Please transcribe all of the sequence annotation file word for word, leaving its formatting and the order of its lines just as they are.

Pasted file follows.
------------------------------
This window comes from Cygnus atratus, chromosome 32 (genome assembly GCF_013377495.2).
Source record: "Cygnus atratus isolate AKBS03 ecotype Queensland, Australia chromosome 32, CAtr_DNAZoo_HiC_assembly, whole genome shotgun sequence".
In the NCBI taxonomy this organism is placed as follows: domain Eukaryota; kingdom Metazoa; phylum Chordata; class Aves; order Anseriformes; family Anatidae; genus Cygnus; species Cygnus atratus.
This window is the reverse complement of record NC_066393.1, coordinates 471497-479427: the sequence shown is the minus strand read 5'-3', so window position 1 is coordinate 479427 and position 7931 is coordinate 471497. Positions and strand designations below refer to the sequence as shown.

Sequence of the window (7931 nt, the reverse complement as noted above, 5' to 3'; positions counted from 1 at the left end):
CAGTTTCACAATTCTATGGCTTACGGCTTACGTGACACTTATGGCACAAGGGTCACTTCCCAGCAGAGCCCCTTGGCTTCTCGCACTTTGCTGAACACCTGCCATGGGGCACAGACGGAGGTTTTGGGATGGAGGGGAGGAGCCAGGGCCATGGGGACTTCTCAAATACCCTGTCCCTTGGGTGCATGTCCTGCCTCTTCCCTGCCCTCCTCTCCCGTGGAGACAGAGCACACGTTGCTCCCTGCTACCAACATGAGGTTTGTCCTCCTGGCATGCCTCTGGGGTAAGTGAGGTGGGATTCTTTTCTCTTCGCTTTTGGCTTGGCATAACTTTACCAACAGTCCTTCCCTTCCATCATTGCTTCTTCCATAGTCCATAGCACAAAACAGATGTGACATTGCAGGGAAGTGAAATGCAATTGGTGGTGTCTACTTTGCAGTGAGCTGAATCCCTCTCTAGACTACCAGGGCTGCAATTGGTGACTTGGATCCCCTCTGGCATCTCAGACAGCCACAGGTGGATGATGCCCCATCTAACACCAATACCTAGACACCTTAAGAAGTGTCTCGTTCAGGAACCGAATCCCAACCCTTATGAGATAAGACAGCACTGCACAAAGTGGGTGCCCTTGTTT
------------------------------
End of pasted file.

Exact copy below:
This window comes from Cygnus atratus, chromosome 32 (genome assembly GCF_013377495.2).
Source record: "Cygnus atratus isolate AKBS03 ecotype Queensland, Australia chromosome 32, CAtr_DNAZoo_HiC_assembly, whole genome shotgun sequence".
In the NCBI taxonomy this organism is placed as follows: domain Eukaryota; kingdom Metazoa; phylum Chordata; class Aves; order Anseriformes; family Anatidae; genus Cygnus; species Cygnus atratus.
This window is the reverse complement of record NC_066393.1, coordinates 471497-479427: the sequence shown is the minus strand read 5'-3', so window position 1 is coordinate 479427 and position 7931 is coordinate 471497. Positions and strand designations below refer to the sequence as shown.

Sequence of the window (7931 nt, the reverse complement as noted above, 5' to 3'; positions counted from 1 at the left end):
CAGTTTCACAATTCTATGGCTTACGGCTTACGTGACACTTATGGCACAAGGGTCACTTCCCAGCAGAGCCCCTTGGCTTCTCGCACTTTGCTGAACACCTGCCATGGGGCACAGACGGAGGTTTTGGGATGGAGGGGAGGAGCCAGGGCCATGGGGACTTCTCAAATACCCTGTCCCTTGGGTGCATGTCCTGCCTCTTCCCTGCCCTCCTCTCCCGTGGAGACAGAGCACACGTTGCTCCCTGCTACCAACATGAGGTTTGTCCTCCTGGCATGCCTCTGGGGTAAGTGAGGTGGGATTCTTTTCTCTTCGCTTTTGGCTTGGCATAACTTTACCAACAGTCCTTCCCTTCCATCATTGCTTCTTCCATAGTCCATAGCACAAAACAGATGTGACATTGCAGGGAAGTGAAATGCAATTGGTGGTGTCTACTTTGCAGTGAGCTGAATCCCTCTCTAGACTACCAGGGCTGCAATTGGTGACTTGGATCCCCTCTGGCATCTCAGACAGCCACAGGTGGATGATGCCCCATCTAACACCAATACCTAGACACCTTAAGAAGTGTCTCGTTCAGGAACCGAATCCCAACCCTTATGAGATAAGACAGCACTGCACAAAGTGGGTGCCCTTGTTT